“Act and educate, rather than celebrate”

Media Contact: Barbara Fornasiero; EAFocus Communications; 586.817.8414;

Detroit, Michigan – June 28, 2013 –This week’s U.S. Supreme Court decision defining supervisors under Title VII as only those with the ability to take tangible actions against employees (Vance v. Ball State University) will have far ranging implications for employers, according to Patricia Nemeth, an attorney with Detroit-based employment law firm Nemeth Burwell, P.C. Title VII prohibits employment discrimination based on race, color, religion, sex and national origin.

“Employers will certainly be in a position to get many discrimination cases dismissed following this decision, but the new and narrowly defined definition of a supervisor requires employers to act and educate, rather than celebrate,” said Nemeth.

The first step employers need to take is to revisit job descriptions to verify they match actual job duties. Employees who have been acting as supervisors without the authority to hire, fire or take tangible employment actions with respect to other employees are not considered supervisors under the new ruling and should not be treated as such. Team leaders, for example, are popular positions in a variety of industries, but may have no true supervisory authority under the new Title VII definition. Employers need to be careful about how they treat team leaders, how they refer to them and how they train them. Another consideration is how employers classify employees as supervisory or non-supervisory for purposes of the National Labor Relations Act.

“The Supreme Court ruling impacted the definition of a supervisor under Title VII, not the National Labor Relations Act (NLRA), which covers private employers. Under the NLRA, supervisors cannot be unionized and are not entitled to the rights afforded to non-supervisors. Because the NLRA narrowly defines supervisors, more employees can be unionized,” said Nemeth. “From the perspective of an employer facing a union organizing drive, it is important to maximize the number of employees identified as supervisors so they cannot be unionized.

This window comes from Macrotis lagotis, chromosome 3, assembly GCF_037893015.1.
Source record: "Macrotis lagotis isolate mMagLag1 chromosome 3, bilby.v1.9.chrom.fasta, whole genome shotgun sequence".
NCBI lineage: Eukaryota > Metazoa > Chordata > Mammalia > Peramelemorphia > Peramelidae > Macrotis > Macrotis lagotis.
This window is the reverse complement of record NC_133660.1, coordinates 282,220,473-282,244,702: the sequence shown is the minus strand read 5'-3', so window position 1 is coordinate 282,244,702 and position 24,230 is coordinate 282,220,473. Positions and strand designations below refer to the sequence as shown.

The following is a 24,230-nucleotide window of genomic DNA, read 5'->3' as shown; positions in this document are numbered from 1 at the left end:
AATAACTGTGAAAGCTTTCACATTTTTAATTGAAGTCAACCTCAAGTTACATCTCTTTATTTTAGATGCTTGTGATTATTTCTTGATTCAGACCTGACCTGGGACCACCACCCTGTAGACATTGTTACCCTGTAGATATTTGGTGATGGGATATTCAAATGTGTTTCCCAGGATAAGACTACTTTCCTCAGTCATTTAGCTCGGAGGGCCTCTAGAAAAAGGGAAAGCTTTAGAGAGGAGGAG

This is different from an employer’s goal in the Title VII context, where an employer may be trying to limit supervisory employees to limit potential automatic liability. Therefore, employers need to identify what their ultimate goals are and balance the interests involved when reviewing and redrafting job descriptions.”

Nemeth also noted the Court’s ruling did not automatically change the broad definition of a supervisor found in EEOC guidelines.

“It will be interesting to see how the EEOC responds to this ruling and also see if Congressional action is taken to overturn the Vance v. Ball State University decision,” said Nemeth.

Justice Ginsburg noted in her dissent that Congress may have to act to correct what she sees as the error made by the court. Currently, Title VII does not contain a definition for supervisor. As a result, it has been left to the courts to define the term. It remains to be seen whether Congress will now act to amend Title VII to expressly define who is a supervisor.

According to Nemeth, the ruling should help employers better understand the difference between a co-worker relationship and an employee/supervisor relationship. It should also help them properly identify who is or who is not a supervisor for purposes of Title VII.

“We receive questions from clients all the time about who is a supervisor and who is not. The definition is important for Title VII, for state law (the Elliott Larsen Civil Rights Act and common law) and for the NLRA,” said Nemeth.

Regardless of classification, employers need to have policies in place that clearly spell out the organization’s prohibition of any type of discrimination or harassment and also have an internal procedure in place so employees can notify employers of potential issues.

About Nemeth Burwell, P.C.: Nemeth Burwell specializes in employment litigation, traditional labor law and management consultation for private and public sector employers. It is the largest women-owned law firm in Michigan to exclusively represent management in the prevention, resolution and litigation of labor and employment disputes.